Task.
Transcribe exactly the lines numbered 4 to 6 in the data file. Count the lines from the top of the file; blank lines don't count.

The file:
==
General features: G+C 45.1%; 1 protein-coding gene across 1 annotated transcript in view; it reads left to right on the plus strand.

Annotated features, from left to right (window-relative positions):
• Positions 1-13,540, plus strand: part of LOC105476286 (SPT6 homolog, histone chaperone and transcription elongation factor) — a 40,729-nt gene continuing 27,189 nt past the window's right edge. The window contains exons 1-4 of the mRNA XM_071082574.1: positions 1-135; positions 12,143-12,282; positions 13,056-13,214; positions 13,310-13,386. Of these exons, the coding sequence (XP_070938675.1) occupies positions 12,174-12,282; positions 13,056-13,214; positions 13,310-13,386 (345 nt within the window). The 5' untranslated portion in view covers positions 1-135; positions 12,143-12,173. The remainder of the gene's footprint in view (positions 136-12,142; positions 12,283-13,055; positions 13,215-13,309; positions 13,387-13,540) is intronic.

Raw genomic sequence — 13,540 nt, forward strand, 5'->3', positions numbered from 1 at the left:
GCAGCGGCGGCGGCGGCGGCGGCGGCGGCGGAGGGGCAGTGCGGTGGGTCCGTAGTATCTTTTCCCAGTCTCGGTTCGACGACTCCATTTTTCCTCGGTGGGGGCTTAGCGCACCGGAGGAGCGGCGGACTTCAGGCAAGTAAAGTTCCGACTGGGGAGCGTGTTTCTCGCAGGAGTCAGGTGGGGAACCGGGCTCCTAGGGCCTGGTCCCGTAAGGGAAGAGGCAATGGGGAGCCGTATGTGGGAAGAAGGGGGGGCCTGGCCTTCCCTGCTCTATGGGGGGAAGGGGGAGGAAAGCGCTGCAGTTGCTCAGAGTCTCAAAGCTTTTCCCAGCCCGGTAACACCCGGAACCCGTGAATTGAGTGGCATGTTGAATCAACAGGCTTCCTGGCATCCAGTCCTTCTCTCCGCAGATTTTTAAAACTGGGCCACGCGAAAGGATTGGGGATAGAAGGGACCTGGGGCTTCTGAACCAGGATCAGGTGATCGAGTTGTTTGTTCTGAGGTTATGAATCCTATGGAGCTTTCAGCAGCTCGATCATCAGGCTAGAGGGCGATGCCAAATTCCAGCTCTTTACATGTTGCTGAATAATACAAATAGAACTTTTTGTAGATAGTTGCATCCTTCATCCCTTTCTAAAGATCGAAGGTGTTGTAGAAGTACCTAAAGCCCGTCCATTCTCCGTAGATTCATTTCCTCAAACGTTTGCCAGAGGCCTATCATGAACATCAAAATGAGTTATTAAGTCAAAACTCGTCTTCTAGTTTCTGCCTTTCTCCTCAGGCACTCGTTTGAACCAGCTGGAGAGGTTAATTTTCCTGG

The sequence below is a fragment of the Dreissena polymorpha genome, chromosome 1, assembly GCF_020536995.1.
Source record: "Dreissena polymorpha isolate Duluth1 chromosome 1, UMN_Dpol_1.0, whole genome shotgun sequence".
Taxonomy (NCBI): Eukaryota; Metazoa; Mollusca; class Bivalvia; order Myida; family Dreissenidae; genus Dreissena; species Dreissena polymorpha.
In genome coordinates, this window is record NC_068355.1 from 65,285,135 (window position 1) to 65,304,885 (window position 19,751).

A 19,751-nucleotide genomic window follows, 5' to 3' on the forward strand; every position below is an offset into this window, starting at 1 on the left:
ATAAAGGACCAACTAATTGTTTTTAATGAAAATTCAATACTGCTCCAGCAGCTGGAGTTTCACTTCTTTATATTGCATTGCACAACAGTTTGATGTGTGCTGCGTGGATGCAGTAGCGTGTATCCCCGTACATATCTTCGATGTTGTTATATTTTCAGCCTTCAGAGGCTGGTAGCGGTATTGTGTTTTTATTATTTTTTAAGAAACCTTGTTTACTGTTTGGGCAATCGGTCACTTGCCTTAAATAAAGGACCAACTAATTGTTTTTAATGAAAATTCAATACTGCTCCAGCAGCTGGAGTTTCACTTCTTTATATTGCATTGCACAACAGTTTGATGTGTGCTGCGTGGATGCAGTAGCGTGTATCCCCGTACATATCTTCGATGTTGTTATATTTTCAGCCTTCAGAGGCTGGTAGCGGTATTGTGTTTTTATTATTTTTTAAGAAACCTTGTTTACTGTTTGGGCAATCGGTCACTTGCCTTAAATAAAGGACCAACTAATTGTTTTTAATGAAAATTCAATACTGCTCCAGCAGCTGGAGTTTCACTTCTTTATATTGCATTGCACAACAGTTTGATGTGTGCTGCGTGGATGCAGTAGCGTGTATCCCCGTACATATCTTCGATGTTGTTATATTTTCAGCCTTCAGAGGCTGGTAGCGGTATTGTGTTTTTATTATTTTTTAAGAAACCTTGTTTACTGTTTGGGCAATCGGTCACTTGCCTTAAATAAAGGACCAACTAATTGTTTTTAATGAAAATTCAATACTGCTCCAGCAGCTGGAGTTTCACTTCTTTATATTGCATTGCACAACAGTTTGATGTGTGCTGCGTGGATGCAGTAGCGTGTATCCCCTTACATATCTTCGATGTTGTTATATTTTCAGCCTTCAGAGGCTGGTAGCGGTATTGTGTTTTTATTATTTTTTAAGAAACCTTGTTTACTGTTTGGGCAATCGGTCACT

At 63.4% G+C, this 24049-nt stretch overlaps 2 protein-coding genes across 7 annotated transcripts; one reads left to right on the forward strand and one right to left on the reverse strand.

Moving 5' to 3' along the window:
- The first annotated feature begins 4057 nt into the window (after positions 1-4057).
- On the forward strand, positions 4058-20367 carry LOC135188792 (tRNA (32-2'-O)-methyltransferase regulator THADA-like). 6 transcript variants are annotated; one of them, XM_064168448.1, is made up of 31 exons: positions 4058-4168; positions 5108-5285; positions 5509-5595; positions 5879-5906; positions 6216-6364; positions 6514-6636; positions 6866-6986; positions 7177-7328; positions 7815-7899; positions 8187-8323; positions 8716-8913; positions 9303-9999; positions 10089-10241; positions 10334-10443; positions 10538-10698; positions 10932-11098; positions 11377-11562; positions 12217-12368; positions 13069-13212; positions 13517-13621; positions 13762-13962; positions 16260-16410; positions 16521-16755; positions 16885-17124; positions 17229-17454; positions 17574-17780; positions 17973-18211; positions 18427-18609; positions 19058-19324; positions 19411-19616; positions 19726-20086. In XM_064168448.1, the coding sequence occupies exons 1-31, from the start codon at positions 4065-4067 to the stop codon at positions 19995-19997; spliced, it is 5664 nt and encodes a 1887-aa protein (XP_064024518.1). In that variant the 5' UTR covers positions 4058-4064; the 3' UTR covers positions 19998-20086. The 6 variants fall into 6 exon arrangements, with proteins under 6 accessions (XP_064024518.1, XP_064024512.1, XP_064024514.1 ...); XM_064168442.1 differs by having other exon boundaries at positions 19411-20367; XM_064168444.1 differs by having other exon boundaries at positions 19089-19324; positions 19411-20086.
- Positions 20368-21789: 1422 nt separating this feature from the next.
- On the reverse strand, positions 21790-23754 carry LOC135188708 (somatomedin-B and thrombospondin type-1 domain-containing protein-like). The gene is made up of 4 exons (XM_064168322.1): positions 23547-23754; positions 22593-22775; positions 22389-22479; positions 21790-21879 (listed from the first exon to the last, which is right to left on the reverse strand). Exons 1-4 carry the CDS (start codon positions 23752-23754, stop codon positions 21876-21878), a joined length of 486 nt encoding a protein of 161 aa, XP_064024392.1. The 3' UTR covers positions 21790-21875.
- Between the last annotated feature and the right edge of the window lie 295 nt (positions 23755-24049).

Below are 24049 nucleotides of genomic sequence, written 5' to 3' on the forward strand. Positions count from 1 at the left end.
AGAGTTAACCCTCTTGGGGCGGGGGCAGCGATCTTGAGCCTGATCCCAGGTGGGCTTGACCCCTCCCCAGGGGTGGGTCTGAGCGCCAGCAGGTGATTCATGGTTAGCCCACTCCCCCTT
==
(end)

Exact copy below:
Raw genomic sequence — 13,540 nt, forward strand, 5'->3', positions numbered from 1 at the left:
GCAGCGGCGGCGGCGGCGGCGGCGGCGGCGGAGGGGCAGTGCGGTGGGTCCGTAGTATCTTTTCCCAGTCTCGGTTCGACGACTCCATTTTTCCTCGGTGGGGGCTTAGCGCACCGGAGGAGCGGCGGACTTCAGGCAAGTAAAGTTCCGACTGGGGAGCGTGTTTCTCGCAGGAGTCAGGTGGGGAACCGGGCTCCTAGGGCCTGGTCCCGTAAGGGAAGAGGCAATGGGGAGCCGTATGTGGGAAGAAGGGGGGGCCTGGCCTTCCCTGCTCTATGGGGGGAAGGGGGAGGAAAGCGCTGCAGTTGCTCAGAGTCTCAAAGCTTTTCCCAGCCCGGTAACACCCGGAACCCGTGAATTGAGTGGCATGTTGAATCAACAGGCTTCCTGGCATCCAGTCCTTCTCTCCGCAGATTTTTAAAACTGGGCCACGCGAAAGGATTGGGGATAGAAGGGACCTGGGGCTTCTGAACCAGGATCAGGTGATCGAGTTGTTTGTTCTGAGGTTATGAATCCTATGGAGCTTTCAGCAGCTCGATCATCAGGCTAGAGGGCGATGCCAAATTCCAGCTCTTTACATGTTGCTGAATAATACAAATAGAACTTTTTGTAGATAGTTGCATCCTTCATCCCTTTCTAAAGATCGAAGGTGTTGTAGAAGTACCTAAAGCCCGTCCATTCTCCGTAGATTCATTTCCTCAAACGTTTGCCAGAGGCCTATCATGAACATCAAAATGAGTTATTAAGTCAAAACTCGTCTTCTAGTTTCTGCCTTTCTCCTCAGGCACTCGTTTGAACCAGCTGGAGAGGTTAATTTTCCTGG

The sequence below is a fragment of the Dreissena polymorpha genome, chromosome 1, assembly GCF_020536995.1.